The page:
March For Our Lives started as a demonstration in Washington, DC on March 24, and grew to over 830 marches around the world.
Hundreds of people attended the event at Toronto’s Nathan Phillips Square, also known as City Hall. They came from all walks of life, carrying handmade signs and banners, wearing buttons and t-shirts with hand-painted slogans.
Thousands campaigned on The Mall in Washington, DC., with approximately one million marching across the US. It has been reported that not since the Vietnam war has there been such a massive demonstration in the United States.
At the Nathan Phillips march, I spoke with two women. One held a sign that read, “Dying Should Not Be The Default” while the other’s read, “MSD Strong”. When asked why they came to the march, one told me that it was because of a personal connection to the cause.
“My niece attends Marjory Stoneman Douglas and she was there the day of the shootings,” she said. “She is only 17 years old and I’m here to support her.”
A family I spoke with told me that they came up from Parkland to attend the rally in Toronto. They laughed about the temperature difference but wanted to come here to walk with their Canadian family.
Amongst the music, singing, chanting and drum beating, there was one underlying message. Change needs to happen now.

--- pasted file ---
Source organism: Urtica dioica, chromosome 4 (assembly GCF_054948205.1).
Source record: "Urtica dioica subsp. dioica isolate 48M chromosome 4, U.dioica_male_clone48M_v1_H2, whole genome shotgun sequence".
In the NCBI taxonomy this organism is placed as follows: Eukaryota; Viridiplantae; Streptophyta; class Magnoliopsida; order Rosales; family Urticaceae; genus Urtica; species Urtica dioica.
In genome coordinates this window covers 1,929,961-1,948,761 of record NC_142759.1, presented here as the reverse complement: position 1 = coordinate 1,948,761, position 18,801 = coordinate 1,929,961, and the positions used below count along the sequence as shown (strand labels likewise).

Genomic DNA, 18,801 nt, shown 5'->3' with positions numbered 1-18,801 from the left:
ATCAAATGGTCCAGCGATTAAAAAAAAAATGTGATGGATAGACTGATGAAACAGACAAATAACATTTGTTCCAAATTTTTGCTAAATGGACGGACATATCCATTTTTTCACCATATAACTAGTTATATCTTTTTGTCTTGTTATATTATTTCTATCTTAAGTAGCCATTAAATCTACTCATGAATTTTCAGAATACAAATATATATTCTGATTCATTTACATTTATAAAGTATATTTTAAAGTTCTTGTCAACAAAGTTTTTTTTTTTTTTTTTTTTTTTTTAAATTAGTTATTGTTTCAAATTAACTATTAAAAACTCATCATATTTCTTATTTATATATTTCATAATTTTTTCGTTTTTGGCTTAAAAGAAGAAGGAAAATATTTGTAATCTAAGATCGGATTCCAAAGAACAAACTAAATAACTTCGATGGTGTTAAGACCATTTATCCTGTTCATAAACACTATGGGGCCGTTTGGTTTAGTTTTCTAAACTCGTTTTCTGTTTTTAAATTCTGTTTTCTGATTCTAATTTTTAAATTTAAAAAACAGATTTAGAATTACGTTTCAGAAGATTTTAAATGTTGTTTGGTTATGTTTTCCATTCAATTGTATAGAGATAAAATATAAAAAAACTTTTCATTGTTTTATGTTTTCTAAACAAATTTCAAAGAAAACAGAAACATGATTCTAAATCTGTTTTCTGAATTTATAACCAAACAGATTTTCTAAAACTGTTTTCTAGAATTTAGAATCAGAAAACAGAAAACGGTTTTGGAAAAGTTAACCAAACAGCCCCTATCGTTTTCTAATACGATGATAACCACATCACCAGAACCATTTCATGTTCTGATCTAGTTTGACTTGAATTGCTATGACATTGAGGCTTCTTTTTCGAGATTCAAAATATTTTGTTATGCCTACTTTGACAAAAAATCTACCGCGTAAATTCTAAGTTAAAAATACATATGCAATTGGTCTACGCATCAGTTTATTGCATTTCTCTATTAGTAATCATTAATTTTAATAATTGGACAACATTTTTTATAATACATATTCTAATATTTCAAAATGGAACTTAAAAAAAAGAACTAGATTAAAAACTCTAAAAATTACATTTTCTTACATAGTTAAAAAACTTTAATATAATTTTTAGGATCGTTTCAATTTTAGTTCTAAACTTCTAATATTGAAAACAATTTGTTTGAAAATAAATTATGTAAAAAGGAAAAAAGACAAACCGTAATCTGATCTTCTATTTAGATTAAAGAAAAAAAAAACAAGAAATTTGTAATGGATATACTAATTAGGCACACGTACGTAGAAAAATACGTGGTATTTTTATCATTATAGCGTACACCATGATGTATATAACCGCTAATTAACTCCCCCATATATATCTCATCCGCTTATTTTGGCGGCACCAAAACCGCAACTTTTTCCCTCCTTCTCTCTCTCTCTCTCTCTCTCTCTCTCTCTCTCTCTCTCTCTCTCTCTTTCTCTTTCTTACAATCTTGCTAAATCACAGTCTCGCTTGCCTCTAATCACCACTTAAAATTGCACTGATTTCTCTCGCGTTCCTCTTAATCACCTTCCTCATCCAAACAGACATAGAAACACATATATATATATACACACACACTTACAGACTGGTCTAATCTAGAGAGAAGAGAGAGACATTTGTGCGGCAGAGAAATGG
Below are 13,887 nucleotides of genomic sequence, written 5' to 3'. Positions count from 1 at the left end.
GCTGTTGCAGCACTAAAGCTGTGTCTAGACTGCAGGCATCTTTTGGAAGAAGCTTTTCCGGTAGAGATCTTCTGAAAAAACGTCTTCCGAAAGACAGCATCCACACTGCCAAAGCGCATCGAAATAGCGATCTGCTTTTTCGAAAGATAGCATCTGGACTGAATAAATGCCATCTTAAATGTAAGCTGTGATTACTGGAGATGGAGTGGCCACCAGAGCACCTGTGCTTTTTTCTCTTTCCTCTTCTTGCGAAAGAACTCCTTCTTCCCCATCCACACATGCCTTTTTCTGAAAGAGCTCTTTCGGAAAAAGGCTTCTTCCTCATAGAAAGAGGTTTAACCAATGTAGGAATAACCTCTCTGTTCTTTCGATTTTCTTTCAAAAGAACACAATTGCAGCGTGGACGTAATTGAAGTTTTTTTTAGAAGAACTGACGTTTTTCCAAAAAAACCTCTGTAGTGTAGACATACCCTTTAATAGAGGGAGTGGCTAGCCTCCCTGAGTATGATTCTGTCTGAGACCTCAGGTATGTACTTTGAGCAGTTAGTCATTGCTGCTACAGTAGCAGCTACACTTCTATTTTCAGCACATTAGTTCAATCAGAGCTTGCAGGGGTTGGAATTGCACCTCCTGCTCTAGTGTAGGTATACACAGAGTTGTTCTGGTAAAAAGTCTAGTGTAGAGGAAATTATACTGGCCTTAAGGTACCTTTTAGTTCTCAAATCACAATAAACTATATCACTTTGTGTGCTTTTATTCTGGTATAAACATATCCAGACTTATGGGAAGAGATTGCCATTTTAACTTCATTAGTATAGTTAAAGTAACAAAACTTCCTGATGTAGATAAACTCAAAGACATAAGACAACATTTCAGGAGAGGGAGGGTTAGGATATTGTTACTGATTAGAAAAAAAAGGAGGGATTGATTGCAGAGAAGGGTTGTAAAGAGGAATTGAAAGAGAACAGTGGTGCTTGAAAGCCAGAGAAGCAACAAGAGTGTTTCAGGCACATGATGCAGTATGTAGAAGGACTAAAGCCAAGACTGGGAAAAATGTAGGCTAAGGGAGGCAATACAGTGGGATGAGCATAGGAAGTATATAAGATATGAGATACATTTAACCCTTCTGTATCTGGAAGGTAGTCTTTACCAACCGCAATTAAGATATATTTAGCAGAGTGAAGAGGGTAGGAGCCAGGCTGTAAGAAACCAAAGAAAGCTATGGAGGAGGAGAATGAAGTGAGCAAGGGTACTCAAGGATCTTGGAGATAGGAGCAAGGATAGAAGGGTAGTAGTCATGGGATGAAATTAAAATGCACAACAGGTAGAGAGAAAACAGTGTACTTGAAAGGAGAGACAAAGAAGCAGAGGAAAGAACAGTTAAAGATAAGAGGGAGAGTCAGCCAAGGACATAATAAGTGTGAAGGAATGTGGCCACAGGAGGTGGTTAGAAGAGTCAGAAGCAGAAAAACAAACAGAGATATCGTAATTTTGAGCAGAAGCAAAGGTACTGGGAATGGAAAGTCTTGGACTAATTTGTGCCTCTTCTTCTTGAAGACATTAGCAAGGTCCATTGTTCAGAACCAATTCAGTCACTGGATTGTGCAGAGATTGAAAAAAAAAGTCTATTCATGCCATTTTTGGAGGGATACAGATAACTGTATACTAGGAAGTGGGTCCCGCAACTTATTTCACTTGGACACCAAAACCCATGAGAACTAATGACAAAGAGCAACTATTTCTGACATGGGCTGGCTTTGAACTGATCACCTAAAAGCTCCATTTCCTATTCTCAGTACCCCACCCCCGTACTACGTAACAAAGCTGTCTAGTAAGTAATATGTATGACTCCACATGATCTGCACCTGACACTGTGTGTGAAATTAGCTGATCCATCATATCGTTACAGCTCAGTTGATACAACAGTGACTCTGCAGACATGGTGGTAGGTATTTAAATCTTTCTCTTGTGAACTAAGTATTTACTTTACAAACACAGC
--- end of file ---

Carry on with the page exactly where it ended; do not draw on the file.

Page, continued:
Easter is only a few weeks away. Being early this year, it will most likely be cold. April 1 in Toronto tends to be that way.
About six years ago, around this time of year, I planted a pussy willow tree in my garden. It started off as a stick, roughly 12 inches long and an inch across. It would be an experiment to see if it would actually grow into a tree.
Within a few months, it began to show shoots of little green branches. Month after month, it grew.
Within a year, my stick started to resemble a very small tree. Some years later, it stands about 20 feet high and five feet across. Magnificent!
Around this time every year, we begin to see the characteristic fuzzy buds begin to pop from the branches. Many think the first signs of spring are the crocus flowers or perennial bushes that peek out of the ground.
But our pussy willow tree will have the first buds to appear, every year. It’s a true leader.
According to the website Fun Flower Facts, pussy willows are often displayed in homes for Chinese New Year, symbolizing growth and prosperity in the new year. They are also used as decoration on Palm Sunday at Easter.
At our Ukrainian Catholic church, instead of using palm leaves to be blessed on Palm Sunday, we have pussy willow branches. The Encyclopedia Of Ukraine tells us that the Sunday before Easter, is also called, Willow Sunday.